When it still owned the land about 30 years ago, the Crown Estate, which manages the British monarchy’s non-private property interests, built a set of low-rise apartments on part of the site as part of a government scheme to provide homes for “key workers” such as police officers and nurses. Queen Elizabeth II was pictured opening the estate in 1989.
Owners of the new apartments were granted a 126-year lease over the land, a common practice in British property law where residents own the bricks and mortar of their property but another entity, a freeholder – now China – owns the ground on which it is built.
The rejection of the plans at a local level – while the national government appeared loath to get involved – will likely prove embarrassing for Beijing at a time when the behavior of China’s diplomats is under scrutiny after a protester was dragged into the country’s consulate in Manchester and beaten.
Police in Manchester are currently investigating the episode. The Consul General Zheng Xiyuan said he acted because he found the protester’s posters offensive to his homeland.
China has also been accused recently of using its diplomatic outposts and loosely affiliated community associations, in effect, as overseas police stations to monitor Chinese citizens abroad and coerce them to return home. British lawmakers have expressed concerns over reports of three such premises in the UK.
A spokesperson for the Chinese foreign ministry told CNN the purchase of the new premises in London was “in line with international practice and approved by the British side.”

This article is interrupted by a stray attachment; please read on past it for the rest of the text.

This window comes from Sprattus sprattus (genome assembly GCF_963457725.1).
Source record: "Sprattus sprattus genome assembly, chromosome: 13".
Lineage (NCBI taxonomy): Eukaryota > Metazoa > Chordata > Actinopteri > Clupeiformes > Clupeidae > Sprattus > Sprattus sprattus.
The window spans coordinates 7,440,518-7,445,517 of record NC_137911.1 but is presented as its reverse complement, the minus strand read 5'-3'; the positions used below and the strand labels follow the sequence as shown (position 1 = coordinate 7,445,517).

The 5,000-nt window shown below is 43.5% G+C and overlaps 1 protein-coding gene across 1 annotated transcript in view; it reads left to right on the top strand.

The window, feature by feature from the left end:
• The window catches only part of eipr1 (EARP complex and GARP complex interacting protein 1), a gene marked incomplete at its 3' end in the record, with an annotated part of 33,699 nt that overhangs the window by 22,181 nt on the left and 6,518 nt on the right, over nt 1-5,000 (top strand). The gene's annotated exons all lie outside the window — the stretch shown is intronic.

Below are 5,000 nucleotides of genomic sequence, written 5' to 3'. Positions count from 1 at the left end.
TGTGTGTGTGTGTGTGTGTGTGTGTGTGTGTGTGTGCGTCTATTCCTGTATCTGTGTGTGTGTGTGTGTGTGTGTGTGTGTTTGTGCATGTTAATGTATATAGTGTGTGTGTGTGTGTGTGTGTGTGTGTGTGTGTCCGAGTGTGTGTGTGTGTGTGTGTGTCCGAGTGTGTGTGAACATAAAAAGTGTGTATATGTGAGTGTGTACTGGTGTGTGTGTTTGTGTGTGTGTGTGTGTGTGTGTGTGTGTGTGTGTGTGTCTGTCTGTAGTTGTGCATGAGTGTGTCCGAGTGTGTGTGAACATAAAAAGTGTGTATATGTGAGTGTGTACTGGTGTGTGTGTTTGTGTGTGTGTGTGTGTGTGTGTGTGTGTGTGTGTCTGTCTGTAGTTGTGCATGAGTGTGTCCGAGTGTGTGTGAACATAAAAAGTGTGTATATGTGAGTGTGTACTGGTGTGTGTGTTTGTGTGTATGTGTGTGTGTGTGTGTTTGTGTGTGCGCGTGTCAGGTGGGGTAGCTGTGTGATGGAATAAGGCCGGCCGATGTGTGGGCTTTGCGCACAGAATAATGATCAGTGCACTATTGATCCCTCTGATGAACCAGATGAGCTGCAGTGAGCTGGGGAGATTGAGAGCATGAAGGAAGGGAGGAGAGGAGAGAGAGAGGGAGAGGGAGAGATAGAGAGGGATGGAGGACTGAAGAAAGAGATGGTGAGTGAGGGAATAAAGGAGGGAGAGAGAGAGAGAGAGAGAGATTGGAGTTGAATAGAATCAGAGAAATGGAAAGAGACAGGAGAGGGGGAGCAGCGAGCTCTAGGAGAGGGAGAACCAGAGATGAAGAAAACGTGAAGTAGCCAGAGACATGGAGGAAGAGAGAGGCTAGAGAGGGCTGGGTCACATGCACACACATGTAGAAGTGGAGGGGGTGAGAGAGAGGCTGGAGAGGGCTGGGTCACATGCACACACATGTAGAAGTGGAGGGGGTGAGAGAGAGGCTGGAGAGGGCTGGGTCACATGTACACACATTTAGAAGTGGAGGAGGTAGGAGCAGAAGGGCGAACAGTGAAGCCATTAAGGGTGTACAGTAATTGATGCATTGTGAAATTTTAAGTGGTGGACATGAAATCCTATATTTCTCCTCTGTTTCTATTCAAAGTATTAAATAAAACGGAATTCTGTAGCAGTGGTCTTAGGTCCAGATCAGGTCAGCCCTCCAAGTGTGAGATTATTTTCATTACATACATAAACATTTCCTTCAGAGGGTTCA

“The planning and approval of the new premises of the Chinese Embassy in the UK was carried out on the premise of complying with the local laws and regulations related to building planning,” the spokesperson’s statement read.
“It should be noted that it is the host country’s international obligation to facilitate and support the construction of diplomatic premises, and China urges the British side to fulfill its relevant obligations.”
CNN has also approached the Chinese embassy in London for comment.
China’s embassy proposals had run into stiff opposition from locals in this part of London, concerned about the impact of possible protests outside the complex and inadequate protection from a possible terrorist attack. Many complained repeatedly that they had not been adequately informed by China’s advisers as they were drawing up the blueprints for the site.